The L-4 weather forecast currently indicates a 20% chance of violating weather launch constraint criteria, with the primary concern being cumulus clouds. Should a 24-hour delay be necessary, the following day’s forecast is essentially identical.

Check back with The Liftoff Report for updates.

ULA successfully launches classified NROL-61 payload

Atlas V, carrying the classified NROL-61 payload, lifts off on its way to an undisclosed orbit. Photo credit: ULA

Atlas V, carrying the classified NROL-61 payload, lifts off on its way to an undisclosed orbit. Photo credit: ULA

At 8:37 a.m., precisely on-time, United Launch Alliance (ULA) launched the NROL-61 payload atop its reliable Atlas V rocket. Lifting off from SLC-41 at Cape Canaveral Air Force Station, the vehicle quickly cleared the tower on its way to delivering the secretive National Reconnaissance Office’s (NRO) satellite to an undisclosed orbit. Today’s launch marks the sixth of the year for ULA, and is the third NRO mission of 2016.

Prior to launch, weather conditions had improved to 100% favorable, thus effectively eliminating weather as a concern for a launch delay.

In a press release issued by United Launch Alliance, Laura Maginnis – ULA vice president of Custom Services – was quoted: “Thank you to the entire mission team for years of hard work and collaboration on today’s successful launch of NROL-61. We are proud the U.S. Air Force and NRO Office of Space Launch have entrusted ULA with delivering this critical asset for our nation’s security.”

NROL-61 mission patch. Image credit: NRO

NROL-61 mission patch. Image credit: NRO

The NROL-61 mission marked the 109th successful launch for ULA since the company’s founding in December 2006. ULA’s next launch is the Air Force’s AFSPC-6 satellite on a Delta IV, scheduled for August 19 from SLC-37 at Cape Canaveral Air Force Station.

Of interest for this particular mission is the buzz surrounding the mission’s “mascot”. Prior to the launch, photos showing artwork for this mission appeared to show a green gecko sitting atop the world as an Atlas V roared past. Additionally, the mission patch – which is painted on the payload fairing – showed the gecko riding atop the rocket on its way to space. The mascot was named ‘Spike’ and seemed to take on a story all his own, with tweets indicating interest from children in how Spike was doing after launch. With the NRO being such a secretive arm of the United States’ intelligence apparatus, this sort of widespread public interest is a bit out-of-character.

For a recap of today’s launch, be sure to check out the official “highlight reel” from United Launch Alliance embedded below.

 

Countdown progressing for NROL-61 launch

ULA's Atlas V stand ready to launch classified NROL-61 payload. Photo credit: ULA

ULA’s Atlas V stand ready to launch classified NROL-61 payload. Photo credit: ULA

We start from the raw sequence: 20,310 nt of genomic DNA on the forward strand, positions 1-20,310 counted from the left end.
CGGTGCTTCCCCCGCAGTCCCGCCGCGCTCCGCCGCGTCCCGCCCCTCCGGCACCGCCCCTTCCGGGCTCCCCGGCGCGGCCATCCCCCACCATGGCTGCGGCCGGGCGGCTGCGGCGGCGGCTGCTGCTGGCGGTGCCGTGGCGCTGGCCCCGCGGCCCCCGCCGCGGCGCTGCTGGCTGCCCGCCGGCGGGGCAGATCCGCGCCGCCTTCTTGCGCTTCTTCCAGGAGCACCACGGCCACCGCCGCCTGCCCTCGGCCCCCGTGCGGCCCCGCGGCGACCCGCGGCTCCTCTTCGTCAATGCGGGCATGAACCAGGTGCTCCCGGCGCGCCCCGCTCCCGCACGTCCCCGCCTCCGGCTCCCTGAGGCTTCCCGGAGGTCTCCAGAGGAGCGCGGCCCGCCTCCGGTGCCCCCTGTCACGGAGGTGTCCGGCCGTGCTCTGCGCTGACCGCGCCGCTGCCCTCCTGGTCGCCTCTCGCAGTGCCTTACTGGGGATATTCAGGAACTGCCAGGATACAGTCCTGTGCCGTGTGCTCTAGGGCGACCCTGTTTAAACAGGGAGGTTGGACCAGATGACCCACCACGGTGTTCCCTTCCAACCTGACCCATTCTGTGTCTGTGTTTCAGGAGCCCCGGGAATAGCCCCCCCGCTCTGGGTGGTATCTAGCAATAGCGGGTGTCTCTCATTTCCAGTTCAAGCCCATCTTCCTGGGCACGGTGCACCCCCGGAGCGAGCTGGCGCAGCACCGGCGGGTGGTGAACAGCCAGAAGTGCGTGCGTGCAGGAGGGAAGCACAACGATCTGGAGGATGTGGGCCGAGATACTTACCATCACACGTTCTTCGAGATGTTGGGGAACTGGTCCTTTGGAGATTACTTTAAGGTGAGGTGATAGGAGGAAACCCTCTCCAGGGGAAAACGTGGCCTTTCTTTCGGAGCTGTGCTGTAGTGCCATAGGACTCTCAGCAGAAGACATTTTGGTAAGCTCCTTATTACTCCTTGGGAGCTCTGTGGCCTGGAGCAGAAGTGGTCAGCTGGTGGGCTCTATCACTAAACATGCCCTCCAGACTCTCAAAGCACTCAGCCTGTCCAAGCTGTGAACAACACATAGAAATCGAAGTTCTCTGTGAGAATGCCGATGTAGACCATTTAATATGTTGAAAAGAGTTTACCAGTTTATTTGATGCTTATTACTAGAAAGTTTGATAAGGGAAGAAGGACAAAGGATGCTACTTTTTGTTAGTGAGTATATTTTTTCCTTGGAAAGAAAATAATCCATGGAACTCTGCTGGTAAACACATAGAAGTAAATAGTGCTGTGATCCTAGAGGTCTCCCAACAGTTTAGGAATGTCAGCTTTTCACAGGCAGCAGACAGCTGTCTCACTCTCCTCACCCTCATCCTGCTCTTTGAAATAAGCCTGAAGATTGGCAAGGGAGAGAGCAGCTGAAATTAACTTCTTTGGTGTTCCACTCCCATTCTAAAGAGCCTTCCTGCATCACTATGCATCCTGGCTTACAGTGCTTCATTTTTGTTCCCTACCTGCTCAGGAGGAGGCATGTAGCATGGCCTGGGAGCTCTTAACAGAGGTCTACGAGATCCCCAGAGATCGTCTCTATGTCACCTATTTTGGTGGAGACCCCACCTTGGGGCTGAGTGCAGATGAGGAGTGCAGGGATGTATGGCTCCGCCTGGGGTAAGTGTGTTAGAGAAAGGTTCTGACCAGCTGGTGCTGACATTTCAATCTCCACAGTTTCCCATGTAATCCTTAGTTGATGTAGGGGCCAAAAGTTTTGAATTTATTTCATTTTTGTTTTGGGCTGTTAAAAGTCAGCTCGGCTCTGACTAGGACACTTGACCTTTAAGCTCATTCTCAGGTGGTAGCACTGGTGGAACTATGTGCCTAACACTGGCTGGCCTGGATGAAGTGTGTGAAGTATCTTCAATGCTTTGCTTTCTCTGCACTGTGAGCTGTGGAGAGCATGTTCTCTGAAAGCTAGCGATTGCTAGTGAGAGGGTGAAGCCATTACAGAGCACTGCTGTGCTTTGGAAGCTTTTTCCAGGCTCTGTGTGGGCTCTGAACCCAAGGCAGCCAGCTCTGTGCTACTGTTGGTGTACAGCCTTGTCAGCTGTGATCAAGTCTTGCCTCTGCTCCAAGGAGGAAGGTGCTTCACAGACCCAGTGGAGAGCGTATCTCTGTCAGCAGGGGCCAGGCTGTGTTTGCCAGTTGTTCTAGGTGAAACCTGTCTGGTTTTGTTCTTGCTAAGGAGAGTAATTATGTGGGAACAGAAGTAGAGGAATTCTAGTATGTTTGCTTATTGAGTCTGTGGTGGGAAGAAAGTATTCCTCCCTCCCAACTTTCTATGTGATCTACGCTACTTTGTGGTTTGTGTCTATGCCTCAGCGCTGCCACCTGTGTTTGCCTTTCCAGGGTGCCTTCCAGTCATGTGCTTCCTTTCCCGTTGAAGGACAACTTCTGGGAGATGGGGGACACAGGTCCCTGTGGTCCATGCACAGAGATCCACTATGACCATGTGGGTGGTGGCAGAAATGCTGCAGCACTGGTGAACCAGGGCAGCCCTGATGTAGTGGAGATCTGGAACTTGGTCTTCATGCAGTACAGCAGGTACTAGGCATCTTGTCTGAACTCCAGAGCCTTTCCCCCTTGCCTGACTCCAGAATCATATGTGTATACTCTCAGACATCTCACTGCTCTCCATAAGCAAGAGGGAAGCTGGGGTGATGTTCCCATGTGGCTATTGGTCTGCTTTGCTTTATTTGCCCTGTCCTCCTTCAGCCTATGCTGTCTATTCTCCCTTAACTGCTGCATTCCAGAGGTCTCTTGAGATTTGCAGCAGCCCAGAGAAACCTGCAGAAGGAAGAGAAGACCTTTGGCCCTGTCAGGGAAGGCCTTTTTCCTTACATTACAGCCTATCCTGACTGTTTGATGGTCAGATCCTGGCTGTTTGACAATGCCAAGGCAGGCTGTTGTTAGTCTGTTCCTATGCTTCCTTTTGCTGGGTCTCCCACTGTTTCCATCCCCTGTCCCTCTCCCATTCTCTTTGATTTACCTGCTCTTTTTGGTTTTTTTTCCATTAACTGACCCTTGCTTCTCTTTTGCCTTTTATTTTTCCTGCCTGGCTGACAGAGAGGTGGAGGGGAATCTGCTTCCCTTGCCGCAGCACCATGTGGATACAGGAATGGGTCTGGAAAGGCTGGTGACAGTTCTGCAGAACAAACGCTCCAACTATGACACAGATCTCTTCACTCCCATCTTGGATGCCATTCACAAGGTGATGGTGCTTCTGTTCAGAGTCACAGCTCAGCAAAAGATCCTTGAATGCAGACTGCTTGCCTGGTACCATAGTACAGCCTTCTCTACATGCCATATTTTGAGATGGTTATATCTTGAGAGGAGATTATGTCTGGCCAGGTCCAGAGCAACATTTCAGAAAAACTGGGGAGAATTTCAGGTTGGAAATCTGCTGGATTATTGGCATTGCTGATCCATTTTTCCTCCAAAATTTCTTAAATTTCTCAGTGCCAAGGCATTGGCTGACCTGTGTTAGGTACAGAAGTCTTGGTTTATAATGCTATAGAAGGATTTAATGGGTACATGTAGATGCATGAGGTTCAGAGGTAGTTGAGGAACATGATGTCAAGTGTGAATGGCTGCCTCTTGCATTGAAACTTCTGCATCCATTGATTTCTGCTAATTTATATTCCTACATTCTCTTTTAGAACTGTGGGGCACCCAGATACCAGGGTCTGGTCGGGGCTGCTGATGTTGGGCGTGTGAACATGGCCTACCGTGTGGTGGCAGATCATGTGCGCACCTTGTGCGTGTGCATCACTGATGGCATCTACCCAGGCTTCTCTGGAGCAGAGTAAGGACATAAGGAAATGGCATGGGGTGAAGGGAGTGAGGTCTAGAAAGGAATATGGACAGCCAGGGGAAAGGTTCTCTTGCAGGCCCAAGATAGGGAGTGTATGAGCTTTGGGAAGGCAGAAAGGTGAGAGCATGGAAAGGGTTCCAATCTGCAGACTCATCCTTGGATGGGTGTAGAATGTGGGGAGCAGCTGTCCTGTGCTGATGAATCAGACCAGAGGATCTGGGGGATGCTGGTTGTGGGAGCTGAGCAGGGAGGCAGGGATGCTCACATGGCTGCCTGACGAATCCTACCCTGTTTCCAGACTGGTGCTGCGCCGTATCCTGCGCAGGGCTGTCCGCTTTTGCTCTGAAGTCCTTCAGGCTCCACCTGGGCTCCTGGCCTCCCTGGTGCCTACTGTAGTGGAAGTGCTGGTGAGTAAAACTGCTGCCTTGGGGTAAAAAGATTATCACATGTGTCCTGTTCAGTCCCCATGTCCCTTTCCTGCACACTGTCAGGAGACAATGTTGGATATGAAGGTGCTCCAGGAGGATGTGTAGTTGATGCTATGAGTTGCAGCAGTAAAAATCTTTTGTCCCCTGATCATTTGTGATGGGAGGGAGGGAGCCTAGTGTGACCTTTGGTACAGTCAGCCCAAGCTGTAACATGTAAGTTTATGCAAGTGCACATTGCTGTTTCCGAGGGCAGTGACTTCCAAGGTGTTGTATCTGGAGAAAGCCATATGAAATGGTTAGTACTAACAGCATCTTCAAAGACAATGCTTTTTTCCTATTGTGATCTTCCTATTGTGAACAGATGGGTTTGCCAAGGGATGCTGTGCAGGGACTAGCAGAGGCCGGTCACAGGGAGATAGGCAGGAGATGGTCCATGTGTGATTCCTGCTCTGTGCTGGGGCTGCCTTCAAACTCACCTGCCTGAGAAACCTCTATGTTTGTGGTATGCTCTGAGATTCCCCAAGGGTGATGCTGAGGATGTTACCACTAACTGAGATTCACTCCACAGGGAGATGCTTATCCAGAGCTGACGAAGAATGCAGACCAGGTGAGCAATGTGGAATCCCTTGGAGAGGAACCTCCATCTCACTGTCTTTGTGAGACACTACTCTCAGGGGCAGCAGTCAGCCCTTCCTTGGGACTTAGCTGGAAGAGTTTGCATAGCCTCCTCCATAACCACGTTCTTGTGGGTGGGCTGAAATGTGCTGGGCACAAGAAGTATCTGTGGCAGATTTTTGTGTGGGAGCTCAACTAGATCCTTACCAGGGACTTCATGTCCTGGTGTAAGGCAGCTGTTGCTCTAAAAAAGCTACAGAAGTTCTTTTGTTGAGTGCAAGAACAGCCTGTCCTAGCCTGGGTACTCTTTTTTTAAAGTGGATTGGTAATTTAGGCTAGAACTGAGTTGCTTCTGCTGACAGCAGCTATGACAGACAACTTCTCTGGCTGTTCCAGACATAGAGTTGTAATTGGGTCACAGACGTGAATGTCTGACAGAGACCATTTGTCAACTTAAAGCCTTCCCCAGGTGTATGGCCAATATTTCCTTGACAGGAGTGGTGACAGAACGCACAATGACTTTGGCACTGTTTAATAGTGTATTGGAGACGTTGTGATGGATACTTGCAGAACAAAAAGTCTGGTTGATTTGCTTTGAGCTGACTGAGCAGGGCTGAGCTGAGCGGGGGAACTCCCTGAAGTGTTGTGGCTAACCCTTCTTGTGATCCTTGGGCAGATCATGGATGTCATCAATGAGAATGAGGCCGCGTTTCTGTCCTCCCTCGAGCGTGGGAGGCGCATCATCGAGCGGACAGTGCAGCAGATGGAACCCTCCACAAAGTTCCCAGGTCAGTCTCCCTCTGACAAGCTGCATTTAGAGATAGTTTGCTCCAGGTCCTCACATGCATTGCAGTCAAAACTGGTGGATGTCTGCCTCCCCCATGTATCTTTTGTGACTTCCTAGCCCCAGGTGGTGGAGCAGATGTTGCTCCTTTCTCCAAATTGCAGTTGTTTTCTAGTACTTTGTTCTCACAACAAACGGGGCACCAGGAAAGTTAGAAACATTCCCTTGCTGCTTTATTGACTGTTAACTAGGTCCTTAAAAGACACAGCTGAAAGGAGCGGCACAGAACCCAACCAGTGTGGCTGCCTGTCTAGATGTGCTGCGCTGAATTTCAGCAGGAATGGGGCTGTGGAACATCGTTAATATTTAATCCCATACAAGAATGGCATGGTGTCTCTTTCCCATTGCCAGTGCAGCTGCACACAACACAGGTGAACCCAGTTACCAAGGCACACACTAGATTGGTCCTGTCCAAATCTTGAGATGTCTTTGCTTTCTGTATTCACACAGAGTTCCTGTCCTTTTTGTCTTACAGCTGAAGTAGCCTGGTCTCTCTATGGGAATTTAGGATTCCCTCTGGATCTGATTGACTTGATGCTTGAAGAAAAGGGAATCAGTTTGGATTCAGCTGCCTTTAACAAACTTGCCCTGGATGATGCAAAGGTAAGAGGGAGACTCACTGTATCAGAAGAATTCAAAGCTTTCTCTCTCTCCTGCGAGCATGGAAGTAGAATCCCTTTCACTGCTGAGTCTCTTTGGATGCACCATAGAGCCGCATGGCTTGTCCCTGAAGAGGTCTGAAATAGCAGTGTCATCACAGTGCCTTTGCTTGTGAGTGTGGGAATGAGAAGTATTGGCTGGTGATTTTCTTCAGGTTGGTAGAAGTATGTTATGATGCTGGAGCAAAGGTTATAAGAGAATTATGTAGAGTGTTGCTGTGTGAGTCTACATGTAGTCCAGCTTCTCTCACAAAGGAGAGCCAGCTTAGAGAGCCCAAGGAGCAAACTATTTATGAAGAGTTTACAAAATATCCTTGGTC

The countdown is progressing towards Thursday’s 8:37 a.m. launch of the classified NROL-61 payload on a United Launch Alliance (ULA) Atlas V rocket from SLC-41 at Cape Canaveral Air Force Station. Weather remains favorable, with only a 10% chance of violating weather constraint criteria. This will be the third NRO launch of the year, and the sixth launch for ULA.

ULA will begin providing coverage of the launch on their YouTube channel approximately 20 minutes prior to the scheduled launch time.

Favorable forecast for NROL-61

ULA's Atlas V, carrying a classified payload for the NRO, stands at the pad for the NROL-61 mission. Photo credit: ULA

ULA’s Atlas V, carrying a classified payload for the NRO, stands at the pad for the NROL-61 mission. Photo credit: ULA

The weather forecast for the Thursday, July 28, 2016 launch of NROL-61 has improved to 90% favorable. Less than 24 hours out from the anticipated 8:37 a.m. EDT launch time on an Atlas V 421, the forecast gives a 10% chance that conditions will violate weather constraint criteria, with the primary concern being cumulus clouds. Should a delay be necessary, the following day’s forecast remains favorable, though the possibility of violating weather constraints increases to 20%.

United Launch Alliance plans to start coverage at 8:17 a.m. EDT. Visit the United Launch Alliance website for more information.

Classified payload makes its way to the pad

Atlas V, in the 421 configuration, makes its way out to the pad for the NROL-61 mission. Photo credit: ULA

Atlas V, in the 421 configuration, makes its way out to the padfor the NROL-61 mission. Photo credit: ULA

United Launch Alliance has transported the Atlas V 421 out to SLC-41 in preparation for Thursday’s launch of the classified NROL-61 mission. You can read more about this mission in my write-up for SpaceFlight Insider.

Structural test article for SLS’s second stage arrives at NASA Marshall

ICPS structural test article being lifted from its shipping container. Photo credit: NASA

ICPS structural test article being lifted from its shipping container. Photo credit: NASA

NASA’s Space Launch System (SLS) has taken another step in its preparation for a projected 2018 launch with the arrival of the rocket’s upper stage Structural Test Article (STA). The United Launch Alliance (ULA)-built Interim Cryogenic Propulsion Stage (ICPS) STA arrived at NASA’s Marshall Space Flight Center (MSFC), after a short barge trip from ULA’s facility in Decatur, Alabama.

Read more in my exclusive coverage at SpaceFlight Insider.